Doc called me this morning to let me know that Aria's ANC is back up to a whopping 45! Yeah, we aren't going anywhere. However, she really is getting better. She's off IV fluids. One of her antibiotics has been stopped and her counts are improving. Her hematocrit is back up to 31 after her blood transfusion and Doc said Aria was bouncing off the walls last night she was feeling so good. Doc did mention that Dr. Trobaugh was a little concerned about her chest x-ray though and didn't feel that we were entirely out of the woods yet. Pneumonia? We’re not sure. She wants to repeat the chest x-ray tomorrow morning and see if the antibiotics are doing the job and getting rid of whatever was there. I'll know tomorrow morning. It is possible that we could go home tomorrow if her ANC takes a flying leap above 250. It isn't likely but it could happen. We're taking it one step at a time. Doc will call me first thing in the morning with the lab results and then we'll know how to plan our day.

There's more to say..a story or 2 but forgive me, I'm heading to bed. Let me send you off to bed knowing that Aria is so much better. We are all healing a little bit more each and every single day. ~j

October 5 Aria update

Aria LOVES her popsicles.

Reo and Rianna engrossed in yet another movie!

This is Aria's standard pole of IV fluids and antibiotics.

This is what a blood transfusion looks like. A bag of blood hanging from the IV pole that is infused into her system over a period of a several hours.

In patient hospital experiences are always profound both from the perspective of considering what is happening to Aria but to also step back and observe what's happening to others. I find when I do this, I come back to Aria feeling more humbled, more present and more in awe of her than ever.

October 5, 2008
Subject: October Aria update
It is 8 20 pm Sunday night October 5, 2008. I have a nice glass of red wine with me as I write. It has been a long day but a really good day in many, many ways. Let me begin by saying that it appears that Aria does not have pneumonia. That was certainly a mighty worry for me but that doesn't seem to be an issue at all. I don't think the on call doctor even mentioned it. I'll be sure to mention to Dr. Trobaugh tomorrow, however. I need that peace of mind.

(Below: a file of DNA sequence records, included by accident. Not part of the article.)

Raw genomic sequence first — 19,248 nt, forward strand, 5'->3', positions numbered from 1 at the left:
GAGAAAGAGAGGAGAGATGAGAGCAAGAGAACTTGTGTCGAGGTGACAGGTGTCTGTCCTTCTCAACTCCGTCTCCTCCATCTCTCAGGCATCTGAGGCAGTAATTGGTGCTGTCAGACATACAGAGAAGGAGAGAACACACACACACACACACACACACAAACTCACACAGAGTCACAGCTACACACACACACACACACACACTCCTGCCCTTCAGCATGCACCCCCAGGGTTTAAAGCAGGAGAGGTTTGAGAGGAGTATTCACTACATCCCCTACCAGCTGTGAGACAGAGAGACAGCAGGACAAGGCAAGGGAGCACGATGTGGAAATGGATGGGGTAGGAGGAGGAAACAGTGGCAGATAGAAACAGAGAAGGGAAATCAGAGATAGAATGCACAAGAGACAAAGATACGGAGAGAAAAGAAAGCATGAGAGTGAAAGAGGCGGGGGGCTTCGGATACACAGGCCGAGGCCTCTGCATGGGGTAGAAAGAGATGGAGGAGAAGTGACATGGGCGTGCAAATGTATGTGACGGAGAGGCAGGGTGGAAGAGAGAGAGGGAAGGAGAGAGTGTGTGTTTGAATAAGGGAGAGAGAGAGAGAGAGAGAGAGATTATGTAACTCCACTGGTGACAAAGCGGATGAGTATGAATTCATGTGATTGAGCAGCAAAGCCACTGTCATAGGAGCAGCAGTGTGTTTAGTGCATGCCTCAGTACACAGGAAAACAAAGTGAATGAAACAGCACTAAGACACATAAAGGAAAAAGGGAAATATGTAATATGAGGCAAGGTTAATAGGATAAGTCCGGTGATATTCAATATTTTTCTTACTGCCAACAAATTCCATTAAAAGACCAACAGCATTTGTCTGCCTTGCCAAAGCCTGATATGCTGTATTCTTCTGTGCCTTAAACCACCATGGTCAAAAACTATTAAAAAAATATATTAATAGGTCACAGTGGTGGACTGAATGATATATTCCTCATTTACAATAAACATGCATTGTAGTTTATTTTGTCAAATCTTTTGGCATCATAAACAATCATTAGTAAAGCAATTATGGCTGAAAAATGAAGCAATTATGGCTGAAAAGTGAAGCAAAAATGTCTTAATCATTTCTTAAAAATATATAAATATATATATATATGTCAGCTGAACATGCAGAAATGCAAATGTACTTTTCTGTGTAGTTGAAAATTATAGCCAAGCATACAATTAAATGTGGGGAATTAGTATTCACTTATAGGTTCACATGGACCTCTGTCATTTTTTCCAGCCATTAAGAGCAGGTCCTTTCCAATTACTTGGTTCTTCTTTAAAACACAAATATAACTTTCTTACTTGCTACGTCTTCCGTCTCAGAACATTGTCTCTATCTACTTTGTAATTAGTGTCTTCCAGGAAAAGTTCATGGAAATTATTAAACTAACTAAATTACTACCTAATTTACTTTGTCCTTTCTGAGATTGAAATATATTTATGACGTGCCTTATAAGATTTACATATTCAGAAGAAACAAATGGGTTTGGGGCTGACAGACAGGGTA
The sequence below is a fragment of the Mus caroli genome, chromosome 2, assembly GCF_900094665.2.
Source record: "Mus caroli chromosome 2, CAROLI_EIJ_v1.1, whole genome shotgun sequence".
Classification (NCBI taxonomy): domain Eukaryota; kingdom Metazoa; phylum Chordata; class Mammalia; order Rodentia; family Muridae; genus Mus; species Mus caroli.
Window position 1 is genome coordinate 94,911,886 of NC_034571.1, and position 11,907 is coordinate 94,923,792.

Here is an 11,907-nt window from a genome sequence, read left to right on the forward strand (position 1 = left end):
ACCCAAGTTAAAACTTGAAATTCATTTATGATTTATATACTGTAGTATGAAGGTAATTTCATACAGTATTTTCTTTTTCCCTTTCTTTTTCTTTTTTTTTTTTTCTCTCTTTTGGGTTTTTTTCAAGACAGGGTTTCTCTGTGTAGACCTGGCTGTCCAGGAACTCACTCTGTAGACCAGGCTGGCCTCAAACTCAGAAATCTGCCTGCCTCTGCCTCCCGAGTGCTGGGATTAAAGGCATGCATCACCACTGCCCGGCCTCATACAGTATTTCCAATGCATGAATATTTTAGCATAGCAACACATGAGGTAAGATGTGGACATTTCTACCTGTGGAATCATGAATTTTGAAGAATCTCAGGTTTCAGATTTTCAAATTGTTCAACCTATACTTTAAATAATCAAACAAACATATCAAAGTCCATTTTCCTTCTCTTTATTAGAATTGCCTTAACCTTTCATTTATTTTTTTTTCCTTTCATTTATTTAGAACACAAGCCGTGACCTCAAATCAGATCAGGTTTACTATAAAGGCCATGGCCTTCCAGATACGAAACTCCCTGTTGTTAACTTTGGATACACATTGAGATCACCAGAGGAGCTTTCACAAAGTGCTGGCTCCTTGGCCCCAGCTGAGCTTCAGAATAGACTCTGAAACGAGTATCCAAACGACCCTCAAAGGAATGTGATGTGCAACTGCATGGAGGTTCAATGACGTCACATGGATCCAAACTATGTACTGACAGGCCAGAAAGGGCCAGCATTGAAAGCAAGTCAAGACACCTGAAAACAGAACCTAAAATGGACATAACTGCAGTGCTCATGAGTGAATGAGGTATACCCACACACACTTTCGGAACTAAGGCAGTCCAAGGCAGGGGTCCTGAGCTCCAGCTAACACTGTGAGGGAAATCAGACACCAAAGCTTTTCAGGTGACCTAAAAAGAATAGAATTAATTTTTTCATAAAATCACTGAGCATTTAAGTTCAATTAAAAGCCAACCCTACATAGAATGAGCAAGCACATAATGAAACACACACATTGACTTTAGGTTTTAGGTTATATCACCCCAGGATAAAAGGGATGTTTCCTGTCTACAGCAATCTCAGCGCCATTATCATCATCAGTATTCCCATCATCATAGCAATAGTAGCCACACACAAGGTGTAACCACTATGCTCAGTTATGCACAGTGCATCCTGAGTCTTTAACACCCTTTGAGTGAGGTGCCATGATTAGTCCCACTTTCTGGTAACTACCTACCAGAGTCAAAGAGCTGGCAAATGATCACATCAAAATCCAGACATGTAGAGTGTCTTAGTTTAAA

When Doc called me first thing this morning, he let me know that they hadn't slept well. Aria was being monitored closely with vitals every 2 -4 hours and various other reasons for coming into the room. They were pretty excited to have us come to the hospital so I got the kids ready, packed up with all kinds of activities and headed out. We arrived at the hospital at 9am. The kids could not wait to begin what was going to be a day of watching movies. The hospital has all kinds of movies that we don't have at home. In fact, I'll mention here that if you have old VHS movies or DVDs that you no longer watch please consider donating them to your children's hospitals. In Aria's case, she can't leave her room because her immune system is so suppressed. She doesn't really have the energy or the interest to do anything. Activities like coloring or painting or pasting just don't sound fun. She just wants to zone out in front of the tv and watch things she doesn't get to see at home. Having a huge variety of movies is so wonderful!

When I arrived, Dr. Reynolds, the on call doctor had just left Aria's room. Doc said that they had a good consultation. In terms of numbers; Aria's ANC has completely tanked to 9 this morning! Yesterday she was 35 and for the phase of maintenance, we want to target her ANC somewhere between 500 - 1500. It is quite preferable to have her ANC be around 1000. If it falls below 1000, she really isn't supposed to be anywhere in public; movie theaters, large crowds, malls and even school is questionable. If her ANC drops below 500, then we have to change her diet; no fresh fruit or vegetables and definitely no exposure to any public place. She really isn't supposed play outside when her ANC is that low. Today her ANC was 9, which basically means that she has no immune system working for her. This is very common and part of what we knew to expect. We've been down this road before.